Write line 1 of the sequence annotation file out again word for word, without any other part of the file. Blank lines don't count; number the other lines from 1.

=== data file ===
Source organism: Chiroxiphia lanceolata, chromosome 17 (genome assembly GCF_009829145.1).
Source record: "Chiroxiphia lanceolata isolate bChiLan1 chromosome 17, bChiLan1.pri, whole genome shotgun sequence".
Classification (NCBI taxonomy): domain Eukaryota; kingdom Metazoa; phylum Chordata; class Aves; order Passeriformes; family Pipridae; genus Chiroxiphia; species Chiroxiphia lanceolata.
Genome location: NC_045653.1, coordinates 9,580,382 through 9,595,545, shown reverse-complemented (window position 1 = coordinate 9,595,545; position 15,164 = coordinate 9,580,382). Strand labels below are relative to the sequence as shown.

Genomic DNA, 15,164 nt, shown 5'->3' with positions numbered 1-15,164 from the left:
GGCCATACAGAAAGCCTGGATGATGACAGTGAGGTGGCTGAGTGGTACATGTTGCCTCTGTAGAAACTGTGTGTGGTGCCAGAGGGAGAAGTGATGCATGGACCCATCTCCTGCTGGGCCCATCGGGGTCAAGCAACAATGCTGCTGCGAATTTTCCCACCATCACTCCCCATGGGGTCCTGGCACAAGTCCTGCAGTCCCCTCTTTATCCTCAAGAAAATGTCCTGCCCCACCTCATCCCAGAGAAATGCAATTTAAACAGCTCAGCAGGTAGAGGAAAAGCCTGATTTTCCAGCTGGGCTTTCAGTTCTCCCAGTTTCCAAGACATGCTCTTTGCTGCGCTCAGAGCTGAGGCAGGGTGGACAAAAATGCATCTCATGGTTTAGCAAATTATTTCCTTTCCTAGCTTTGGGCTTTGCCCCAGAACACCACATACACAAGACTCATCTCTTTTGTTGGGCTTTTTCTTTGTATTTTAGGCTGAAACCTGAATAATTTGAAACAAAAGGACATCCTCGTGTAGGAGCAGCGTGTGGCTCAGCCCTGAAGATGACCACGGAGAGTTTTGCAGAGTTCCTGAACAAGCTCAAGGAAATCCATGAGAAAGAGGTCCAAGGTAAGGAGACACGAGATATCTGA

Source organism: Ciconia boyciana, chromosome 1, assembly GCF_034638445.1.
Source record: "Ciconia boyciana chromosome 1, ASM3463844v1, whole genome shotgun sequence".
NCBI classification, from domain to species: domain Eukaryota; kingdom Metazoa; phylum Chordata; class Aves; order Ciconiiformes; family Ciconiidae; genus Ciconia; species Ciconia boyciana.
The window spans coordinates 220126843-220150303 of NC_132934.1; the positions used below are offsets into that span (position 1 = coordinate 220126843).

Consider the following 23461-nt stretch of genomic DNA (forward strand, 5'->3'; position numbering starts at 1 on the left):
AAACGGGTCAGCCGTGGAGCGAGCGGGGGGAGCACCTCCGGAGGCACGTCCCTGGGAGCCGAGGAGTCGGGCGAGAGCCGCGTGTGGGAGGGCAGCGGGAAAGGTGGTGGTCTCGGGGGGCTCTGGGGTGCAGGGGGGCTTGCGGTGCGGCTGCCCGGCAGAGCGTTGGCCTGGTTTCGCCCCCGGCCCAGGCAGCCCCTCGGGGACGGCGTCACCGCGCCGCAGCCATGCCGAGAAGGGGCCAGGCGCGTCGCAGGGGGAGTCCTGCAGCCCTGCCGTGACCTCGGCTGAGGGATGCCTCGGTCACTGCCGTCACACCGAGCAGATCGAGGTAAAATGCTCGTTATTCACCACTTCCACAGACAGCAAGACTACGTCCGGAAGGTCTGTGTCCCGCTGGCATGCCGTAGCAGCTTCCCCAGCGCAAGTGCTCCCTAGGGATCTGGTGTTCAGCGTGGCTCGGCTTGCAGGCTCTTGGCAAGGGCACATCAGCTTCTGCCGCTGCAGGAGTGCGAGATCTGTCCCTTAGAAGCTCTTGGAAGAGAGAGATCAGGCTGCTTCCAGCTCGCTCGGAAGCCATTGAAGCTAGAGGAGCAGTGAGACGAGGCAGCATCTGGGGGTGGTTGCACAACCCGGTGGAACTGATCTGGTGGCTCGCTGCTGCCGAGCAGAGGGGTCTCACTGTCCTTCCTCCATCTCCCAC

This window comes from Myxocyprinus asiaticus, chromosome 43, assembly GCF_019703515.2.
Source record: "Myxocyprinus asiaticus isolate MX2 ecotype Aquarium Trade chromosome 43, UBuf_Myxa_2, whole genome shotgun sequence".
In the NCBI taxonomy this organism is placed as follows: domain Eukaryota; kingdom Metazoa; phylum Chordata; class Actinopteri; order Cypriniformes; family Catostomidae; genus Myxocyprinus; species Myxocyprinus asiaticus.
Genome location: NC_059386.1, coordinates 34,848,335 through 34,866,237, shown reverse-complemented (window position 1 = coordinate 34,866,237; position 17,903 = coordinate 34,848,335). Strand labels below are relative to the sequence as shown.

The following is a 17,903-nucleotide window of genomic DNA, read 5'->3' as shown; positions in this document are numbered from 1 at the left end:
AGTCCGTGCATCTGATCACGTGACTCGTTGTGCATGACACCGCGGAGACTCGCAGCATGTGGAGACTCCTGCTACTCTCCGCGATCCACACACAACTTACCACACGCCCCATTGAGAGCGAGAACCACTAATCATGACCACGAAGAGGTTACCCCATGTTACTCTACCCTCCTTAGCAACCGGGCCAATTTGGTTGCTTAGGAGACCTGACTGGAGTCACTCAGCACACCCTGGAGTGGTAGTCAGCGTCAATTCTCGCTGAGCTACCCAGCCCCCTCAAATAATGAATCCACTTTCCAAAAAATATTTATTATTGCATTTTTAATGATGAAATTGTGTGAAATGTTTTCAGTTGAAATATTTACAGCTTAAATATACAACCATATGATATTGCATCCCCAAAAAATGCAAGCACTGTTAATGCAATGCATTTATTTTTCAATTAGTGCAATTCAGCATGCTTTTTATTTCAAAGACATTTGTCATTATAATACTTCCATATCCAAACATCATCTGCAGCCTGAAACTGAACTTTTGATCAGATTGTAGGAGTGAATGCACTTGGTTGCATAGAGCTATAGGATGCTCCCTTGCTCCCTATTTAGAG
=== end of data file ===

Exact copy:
Source organism: Chiroxiphia lanceolata, chromosome 17 (genome assembly GCF_009829145.1).